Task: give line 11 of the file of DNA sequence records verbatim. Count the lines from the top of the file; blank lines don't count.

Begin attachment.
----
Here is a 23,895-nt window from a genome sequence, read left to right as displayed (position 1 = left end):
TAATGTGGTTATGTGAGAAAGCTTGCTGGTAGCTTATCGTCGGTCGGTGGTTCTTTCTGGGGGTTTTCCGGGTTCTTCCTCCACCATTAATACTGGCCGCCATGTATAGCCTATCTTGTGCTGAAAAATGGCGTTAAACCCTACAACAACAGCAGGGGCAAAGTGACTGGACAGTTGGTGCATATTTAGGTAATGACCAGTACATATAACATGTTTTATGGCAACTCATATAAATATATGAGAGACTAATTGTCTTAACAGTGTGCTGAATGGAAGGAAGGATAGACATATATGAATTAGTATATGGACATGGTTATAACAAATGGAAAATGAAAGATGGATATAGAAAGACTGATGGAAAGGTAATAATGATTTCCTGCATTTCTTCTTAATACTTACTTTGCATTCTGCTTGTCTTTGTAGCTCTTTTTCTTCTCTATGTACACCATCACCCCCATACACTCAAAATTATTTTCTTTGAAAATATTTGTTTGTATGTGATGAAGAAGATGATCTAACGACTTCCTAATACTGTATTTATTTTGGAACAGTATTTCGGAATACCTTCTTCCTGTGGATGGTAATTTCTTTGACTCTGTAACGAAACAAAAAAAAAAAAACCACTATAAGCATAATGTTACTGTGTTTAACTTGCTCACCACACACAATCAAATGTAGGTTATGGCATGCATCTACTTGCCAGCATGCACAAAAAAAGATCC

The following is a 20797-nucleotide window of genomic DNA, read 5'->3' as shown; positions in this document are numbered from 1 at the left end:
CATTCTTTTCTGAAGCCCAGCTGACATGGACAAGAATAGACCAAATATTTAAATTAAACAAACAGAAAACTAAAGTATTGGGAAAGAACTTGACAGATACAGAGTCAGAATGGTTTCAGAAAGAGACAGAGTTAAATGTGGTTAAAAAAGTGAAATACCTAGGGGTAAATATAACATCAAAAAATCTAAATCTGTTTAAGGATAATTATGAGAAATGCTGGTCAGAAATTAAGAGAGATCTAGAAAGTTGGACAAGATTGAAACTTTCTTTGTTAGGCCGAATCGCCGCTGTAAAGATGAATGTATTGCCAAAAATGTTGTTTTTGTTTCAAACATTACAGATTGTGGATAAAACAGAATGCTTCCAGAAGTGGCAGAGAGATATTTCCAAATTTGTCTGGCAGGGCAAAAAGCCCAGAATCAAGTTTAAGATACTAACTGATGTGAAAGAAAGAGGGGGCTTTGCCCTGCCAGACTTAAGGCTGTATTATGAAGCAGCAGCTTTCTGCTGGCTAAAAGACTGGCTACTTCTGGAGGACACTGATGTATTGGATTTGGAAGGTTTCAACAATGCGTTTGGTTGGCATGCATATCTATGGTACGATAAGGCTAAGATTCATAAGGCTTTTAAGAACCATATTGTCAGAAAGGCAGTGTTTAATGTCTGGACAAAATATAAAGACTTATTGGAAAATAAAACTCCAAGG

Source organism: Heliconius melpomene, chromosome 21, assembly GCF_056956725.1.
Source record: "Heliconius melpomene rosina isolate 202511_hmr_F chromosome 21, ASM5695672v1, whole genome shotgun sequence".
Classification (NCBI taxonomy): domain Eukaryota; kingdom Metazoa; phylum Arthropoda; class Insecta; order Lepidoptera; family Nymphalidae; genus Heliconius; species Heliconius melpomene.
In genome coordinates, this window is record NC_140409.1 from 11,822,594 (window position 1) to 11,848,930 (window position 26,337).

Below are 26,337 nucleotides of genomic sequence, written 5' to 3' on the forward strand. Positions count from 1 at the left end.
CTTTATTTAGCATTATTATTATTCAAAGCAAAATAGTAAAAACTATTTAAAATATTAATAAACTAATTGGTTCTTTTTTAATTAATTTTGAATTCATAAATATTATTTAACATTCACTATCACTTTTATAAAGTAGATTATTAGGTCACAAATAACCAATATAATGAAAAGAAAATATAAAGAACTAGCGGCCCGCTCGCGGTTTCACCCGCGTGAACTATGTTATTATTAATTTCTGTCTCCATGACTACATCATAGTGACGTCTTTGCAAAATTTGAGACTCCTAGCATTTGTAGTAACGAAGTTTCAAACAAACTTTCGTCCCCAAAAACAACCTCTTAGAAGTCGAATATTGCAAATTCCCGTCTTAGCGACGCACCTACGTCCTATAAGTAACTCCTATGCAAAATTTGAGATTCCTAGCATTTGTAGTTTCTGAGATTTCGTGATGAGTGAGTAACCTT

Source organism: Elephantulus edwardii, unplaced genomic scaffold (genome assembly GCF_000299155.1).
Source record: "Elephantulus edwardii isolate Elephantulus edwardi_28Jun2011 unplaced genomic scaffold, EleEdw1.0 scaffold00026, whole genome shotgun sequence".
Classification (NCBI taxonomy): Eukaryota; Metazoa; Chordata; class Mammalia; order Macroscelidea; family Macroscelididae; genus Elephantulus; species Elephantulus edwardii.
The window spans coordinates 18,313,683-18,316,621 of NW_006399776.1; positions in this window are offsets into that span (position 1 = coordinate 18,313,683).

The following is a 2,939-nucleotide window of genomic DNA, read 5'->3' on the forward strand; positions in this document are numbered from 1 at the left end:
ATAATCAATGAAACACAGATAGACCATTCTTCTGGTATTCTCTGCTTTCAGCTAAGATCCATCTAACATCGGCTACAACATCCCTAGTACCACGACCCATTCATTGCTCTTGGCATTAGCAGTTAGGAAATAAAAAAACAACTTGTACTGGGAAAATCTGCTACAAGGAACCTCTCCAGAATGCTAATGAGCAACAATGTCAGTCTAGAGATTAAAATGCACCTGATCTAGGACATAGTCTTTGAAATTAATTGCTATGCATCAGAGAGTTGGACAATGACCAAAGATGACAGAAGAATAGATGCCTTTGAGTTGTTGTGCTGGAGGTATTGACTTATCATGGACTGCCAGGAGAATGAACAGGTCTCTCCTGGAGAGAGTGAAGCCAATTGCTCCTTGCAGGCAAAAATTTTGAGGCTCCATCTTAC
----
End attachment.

Source organism: Elephantulus edwardii, unplaced genomic scaffold (genome assembly GCF_000299155.1).